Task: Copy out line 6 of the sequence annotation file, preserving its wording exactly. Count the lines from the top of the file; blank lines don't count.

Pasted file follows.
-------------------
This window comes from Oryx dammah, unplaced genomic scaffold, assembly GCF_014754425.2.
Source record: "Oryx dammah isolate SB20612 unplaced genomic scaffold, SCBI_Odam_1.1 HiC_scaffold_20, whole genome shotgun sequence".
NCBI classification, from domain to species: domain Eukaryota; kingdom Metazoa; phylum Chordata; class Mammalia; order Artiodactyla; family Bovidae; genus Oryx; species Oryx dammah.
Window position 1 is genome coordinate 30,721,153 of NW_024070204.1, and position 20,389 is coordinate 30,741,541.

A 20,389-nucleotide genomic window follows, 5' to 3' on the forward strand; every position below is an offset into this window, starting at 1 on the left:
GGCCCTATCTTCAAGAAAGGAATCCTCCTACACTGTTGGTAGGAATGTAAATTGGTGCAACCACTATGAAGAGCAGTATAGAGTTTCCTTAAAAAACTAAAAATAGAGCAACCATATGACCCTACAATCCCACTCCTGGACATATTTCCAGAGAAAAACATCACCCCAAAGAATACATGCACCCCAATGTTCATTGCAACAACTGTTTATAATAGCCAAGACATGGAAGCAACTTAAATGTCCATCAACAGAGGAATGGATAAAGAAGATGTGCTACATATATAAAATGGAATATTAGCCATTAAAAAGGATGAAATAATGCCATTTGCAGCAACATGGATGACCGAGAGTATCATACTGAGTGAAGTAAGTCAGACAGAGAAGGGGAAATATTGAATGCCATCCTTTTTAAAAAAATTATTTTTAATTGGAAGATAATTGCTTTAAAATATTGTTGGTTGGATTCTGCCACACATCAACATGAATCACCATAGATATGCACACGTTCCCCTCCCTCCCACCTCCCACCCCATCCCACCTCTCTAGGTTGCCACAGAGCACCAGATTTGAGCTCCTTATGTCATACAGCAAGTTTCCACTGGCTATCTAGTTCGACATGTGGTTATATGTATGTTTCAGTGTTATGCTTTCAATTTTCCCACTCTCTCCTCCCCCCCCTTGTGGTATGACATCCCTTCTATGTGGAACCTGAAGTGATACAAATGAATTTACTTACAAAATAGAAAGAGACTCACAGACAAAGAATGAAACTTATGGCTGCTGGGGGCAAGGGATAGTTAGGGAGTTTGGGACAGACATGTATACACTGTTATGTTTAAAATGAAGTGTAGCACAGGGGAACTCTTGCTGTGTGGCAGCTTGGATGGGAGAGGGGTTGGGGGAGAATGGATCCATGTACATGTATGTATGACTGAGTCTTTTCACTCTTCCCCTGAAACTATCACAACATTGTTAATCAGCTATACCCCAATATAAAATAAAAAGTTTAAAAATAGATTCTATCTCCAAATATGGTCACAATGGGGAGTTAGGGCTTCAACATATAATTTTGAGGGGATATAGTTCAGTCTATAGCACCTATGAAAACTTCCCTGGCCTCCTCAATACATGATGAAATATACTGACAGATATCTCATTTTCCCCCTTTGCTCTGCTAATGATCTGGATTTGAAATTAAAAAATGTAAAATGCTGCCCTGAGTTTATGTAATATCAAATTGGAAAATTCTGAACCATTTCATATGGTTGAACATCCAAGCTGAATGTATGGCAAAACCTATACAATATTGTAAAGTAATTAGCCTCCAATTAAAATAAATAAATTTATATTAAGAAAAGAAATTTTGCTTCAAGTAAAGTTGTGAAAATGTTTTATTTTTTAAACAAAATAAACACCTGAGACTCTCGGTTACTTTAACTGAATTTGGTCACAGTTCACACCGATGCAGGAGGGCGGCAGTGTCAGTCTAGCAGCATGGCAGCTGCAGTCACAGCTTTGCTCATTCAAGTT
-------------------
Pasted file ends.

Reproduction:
GGCCCTATCTTCAAGAAAGGAATCCTCCTACACTGTTGGTAGGAATGTAAATTGGTGCAACCACTATGAAGAGCAGTATAGAGTTTCCTTAAAAAACTAAAAATAGAGCAACCATATGACCCTACAATCCCACTCCTGGACATATTTCCAGAGAAAAACATCACCCCAAAGAATACATGCACCCCAATGTTCATTGCAACAACTGTTTATAATAGCCAAGACATGGAAGCAACTTAAATGTCCATCAACAGAGGAATGGATAAAGAAGATGTGCTACATATATAAAATGGAATATTAGCCATTAAAAAGGATGAAATAATGCCATTTGCAGCAACATGGATGACCGAGAGTATCATACTGAGTGAAGTAAGTCAGACAGAGAAGGGGAAATATTGAATGCCATCCTTTTTAAAAAAATTATTTTTAATTGGAAGATAATTGCTTTAAAATATTGTTGGTTGGATTCTGCCACACATCAACATGAATCACCATAGATATGCACACGTTCCCCTCCCTCCCACCTCCCACCCCATCCCACCTCTCTAGGTTGCCACAGAGCACCAGATTTGAGCTCCTTATGTCATACAGCAAGTTTCCACTGGCTATCTAGTTCGACATGTGGTTATATGTATGTTTCAGTGTTATGCTTTCAATTTTCCCACTCTCTCCTCCCCCCCCTTGTGGTATGACATCCCTTCTATGTGGAACCTGAAGTGATACAAATGAATTTACTTACAAAATAGAAAGAGACTCACAGACAAAGAATGAAACTTATGGCTGCTGGGGGCAAGGGATAGTTAGGGAGTTTGGGACAGACATGTATACACTGTTATGTTTAAAATGAAGTGTAGCACAGGGGAACTCTTGCTGTGTGGCAGCTTGGATGGGAGAGGGGTTGGGGGAGAATGGATCCATGTACATGTATGTATGACTGAGTCTTTTCACTCTTCCCCTGAAACTATCACAACATTGTTAATCAGCTATACCCCAATATAAAATAAAAAGTTTAAAAATAGATTCTATCTCCAAATATGGTCACAATGGGGAGTTAGGGCTTCAACATATAATTTTGAGGGGATATAGTTCAGTCTATAGCACCTATGAAAACTTCCCTGGCCTCCTCAATACATGATGAAATATACTGACAGATATCTCATTTTCCCCCTTTGCTCTGCTAATGATCTGGATTTGAAATTAAAAAATGTAAAATGCTGCCCTGAGTTTATGTAATATCAAATTGGAAAATTCTGAACCATTTCATATGGTTGAACATCCAAGCTGAATGTATGGCAAAACCTATACAATATTGTAAAGTAATTAGCCTCCAATTAAAATAAATAAATTTATATTAAGAAAAGAAATTTTGCTTCAAGTAAAGTTGTGAAAATGTTTTATTTTTTAAACAAAATAAACACCTGAGACTCTCGGTTACTTTAACTGAATTTGGTCACAGTTCACACCGATGCAGGAGGGCGGCAGTGTCAGTCTAGCAGCATGGCAGCTGCAGTCACAGCTTTGCTCATTCAAGTT